Atlit-Yam: A prehistoric site on the sea floor off the Israeli coast

Ehud Galili, Mina Weinstein-Evron, Israel Hershkovitz, Avi Gopher, Mordecai Kislev, Omri Lernau, Liora Kolska-Horwitz, Hanan Lernauf

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    135 Scopus citations


    Atlit-Yam, a settlement 400 m off the Israeli shore, is the largest (60,000 sq m) and most deeply submerged (8-12 m bsl) prehistoric settlement ever uncovered along the Mediterranean coast. The architecture of the dwellings, the lithic tool assemblages, and radiocarbon dating indicate habitation during the late Pre-Pottery Neolithic (PPN) period, ca. 81007500 b.p. Floral and faunal remains suggest that the village economy was complex, based on several different food resources acquired through hunting, incipient herding, fishing, and farming. These probably permitted year-round occupation. More importantly, however, Atlit-Yam is among the earliest communities to reveal evidence of maritime activity. From this site, new insights into maritime pursuits and the domestication of animals and plants, as well as early evidence for exploitation of water tables, the construction of wells in prehistoric times, and sea level changes will be forthcoming. Further study of Atlit-Yam may also contribute to our understanding of the process of colonization of the Mediterranean islands.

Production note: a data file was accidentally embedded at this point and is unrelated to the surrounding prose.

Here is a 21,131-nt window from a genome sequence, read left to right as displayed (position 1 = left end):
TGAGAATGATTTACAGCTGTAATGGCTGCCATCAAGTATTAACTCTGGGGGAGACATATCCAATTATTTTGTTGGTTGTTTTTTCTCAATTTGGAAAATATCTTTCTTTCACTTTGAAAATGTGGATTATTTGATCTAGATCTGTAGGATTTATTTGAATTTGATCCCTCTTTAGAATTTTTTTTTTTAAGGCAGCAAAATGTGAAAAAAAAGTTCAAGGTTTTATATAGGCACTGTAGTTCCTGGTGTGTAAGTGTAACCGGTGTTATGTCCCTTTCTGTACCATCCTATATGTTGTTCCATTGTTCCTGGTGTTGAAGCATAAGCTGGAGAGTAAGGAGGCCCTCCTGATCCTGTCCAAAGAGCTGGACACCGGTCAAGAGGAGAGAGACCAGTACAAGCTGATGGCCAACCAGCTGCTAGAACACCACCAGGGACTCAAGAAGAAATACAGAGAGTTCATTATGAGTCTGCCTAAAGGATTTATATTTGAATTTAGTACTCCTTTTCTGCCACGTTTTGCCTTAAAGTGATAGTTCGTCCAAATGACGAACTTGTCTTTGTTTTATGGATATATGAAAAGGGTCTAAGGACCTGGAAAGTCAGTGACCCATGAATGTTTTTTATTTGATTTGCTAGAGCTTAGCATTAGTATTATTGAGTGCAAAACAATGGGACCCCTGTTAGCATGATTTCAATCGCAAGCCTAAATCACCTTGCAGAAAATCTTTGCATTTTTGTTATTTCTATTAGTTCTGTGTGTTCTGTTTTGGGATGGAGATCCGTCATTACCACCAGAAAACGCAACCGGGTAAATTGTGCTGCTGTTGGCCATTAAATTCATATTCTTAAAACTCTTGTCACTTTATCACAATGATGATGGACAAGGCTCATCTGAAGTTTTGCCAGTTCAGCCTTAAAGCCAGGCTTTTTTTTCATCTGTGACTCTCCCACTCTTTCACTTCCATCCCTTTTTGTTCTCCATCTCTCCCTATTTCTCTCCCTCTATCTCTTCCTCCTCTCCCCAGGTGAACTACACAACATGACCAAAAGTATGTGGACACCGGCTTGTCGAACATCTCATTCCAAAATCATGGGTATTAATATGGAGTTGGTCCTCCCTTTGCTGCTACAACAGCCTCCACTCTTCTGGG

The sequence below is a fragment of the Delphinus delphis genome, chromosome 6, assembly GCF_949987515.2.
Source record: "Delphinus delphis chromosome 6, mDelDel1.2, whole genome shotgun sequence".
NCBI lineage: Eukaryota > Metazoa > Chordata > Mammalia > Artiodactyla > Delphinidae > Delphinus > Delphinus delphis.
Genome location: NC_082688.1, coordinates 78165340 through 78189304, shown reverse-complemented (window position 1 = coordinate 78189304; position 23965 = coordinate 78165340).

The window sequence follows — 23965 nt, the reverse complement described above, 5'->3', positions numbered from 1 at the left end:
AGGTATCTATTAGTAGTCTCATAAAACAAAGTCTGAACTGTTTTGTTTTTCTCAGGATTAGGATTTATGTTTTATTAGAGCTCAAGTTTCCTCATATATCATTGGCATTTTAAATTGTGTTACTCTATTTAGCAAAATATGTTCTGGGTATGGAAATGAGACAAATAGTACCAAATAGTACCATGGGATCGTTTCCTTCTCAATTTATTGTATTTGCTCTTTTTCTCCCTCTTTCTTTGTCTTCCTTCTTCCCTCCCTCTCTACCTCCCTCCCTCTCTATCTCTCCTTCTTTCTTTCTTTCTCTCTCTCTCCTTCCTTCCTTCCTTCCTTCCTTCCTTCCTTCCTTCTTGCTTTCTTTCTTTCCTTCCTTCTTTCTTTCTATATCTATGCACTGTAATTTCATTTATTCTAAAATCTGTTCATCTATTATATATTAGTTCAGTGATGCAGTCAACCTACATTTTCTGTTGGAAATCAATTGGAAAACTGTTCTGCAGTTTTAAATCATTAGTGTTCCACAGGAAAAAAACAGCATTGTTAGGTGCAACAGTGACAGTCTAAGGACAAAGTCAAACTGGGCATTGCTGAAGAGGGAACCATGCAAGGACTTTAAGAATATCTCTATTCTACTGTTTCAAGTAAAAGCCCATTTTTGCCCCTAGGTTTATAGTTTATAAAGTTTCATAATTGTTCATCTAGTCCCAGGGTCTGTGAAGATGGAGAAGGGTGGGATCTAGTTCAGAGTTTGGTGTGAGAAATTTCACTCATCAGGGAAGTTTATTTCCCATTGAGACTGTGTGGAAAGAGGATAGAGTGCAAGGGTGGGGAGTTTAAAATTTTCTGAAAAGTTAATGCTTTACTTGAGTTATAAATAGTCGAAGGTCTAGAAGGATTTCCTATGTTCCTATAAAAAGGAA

Original languageEnglish
    Pages (from-to)133-157
    Number of pages25
    JournalJournal of Field Archaeology
    Issue number2
    StatePublished - Jan 1993

    Bibliographical note

    Funding Information:
    We wish to express our appreciation to the National Geographic Research Foundation; the CARE Archaeological Foundation; the Council of Research and Development; and Joan and Dick Scheuer for their financial support of the underwater excavation; to the L.S.B. Leakey Foundation and the CARE Archaeological Foundation for supporting the skeletal study; to the Israel Antiquities Authority; to the Center for Maritime Studies and the Zinman Institute of Archaeology of Haifa University; to the Department of Anatomy and Anthropology, Tel Aviv University for technical assistance; to the Stekelis Prehistoric Museum of Haifa; to Israel Carmi of the Weizmann Institute, J. O. Vogel of Pretoria U niver-sity, and Robert Stuckenrath of the University of Pittsburgh Radiocarbon Laboratory for 14C dating; to Nili Lipschitz for wood fragment identification; to Steve Breit-


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